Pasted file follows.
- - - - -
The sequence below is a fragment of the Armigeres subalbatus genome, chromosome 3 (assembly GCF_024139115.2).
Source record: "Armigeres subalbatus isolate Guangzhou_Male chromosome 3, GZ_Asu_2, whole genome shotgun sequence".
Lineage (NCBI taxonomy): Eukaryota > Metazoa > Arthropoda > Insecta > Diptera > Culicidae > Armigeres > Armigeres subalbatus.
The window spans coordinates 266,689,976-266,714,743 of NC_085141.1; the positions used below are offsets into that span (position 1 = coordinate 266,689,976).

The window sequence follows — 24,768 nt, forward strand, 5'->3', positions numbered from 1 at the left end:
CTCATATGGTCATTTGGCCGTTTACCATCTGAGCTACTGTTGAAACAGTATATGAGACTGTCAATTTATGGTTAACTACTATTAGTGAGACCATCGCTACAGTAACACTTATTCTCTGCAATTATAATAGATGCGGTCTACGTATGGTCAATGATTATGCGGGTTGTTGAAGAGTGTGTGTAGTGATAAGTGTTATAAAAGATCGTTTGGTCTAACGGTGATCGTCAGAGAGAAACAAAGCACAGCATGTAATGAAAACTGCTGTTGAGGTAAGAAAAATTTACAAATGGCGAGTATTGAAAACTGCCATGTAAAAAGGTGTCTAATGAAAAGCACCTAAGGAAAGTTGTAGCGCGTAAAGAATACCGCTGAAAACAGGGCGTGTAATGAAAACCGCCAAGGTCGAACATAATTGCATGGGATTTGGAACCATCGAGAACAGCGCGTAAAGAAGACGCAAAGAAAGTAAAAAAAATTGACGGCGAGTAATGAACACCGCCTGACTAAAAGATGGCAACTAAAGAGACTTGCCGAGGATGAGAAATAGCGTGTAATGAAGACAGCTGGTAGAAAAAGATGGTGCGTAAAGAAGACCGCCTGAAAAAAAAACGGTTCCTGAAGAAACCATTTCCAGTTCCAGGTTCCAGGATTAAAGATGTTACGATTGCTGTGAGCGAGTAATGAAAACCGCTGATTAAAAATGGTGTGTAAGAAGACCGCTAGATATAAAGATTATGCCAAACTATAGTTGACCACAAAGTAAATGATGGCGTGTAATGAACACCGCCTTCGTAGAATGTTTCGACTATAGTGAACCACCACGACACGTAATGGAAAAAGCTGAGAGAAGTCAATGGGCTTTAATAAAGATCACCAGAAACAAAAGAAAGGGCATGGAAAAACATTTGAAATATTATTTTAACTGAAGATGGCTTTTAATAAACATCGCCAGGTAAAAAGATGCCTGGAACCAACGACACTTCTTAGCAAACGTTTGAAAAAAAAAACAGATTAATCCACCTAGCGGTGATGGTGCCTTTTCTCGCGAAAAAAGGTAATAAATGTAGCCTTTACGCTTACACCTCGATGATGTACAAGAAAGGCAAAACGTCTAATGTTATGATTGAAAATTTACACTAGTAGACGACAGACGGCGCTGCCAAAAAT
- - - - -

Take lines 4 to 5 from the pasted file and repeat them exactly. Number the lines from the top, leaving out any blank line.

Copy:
The window spans coordinates 266,689,976-266,714,743 of NC_085141.1; the positions used below are offsets into that span (position 1 = coordinate 266,689,976).

The window sequence follows — 24,768 nt, forward strand, 5'->3', positions numbered from 1 at the left end: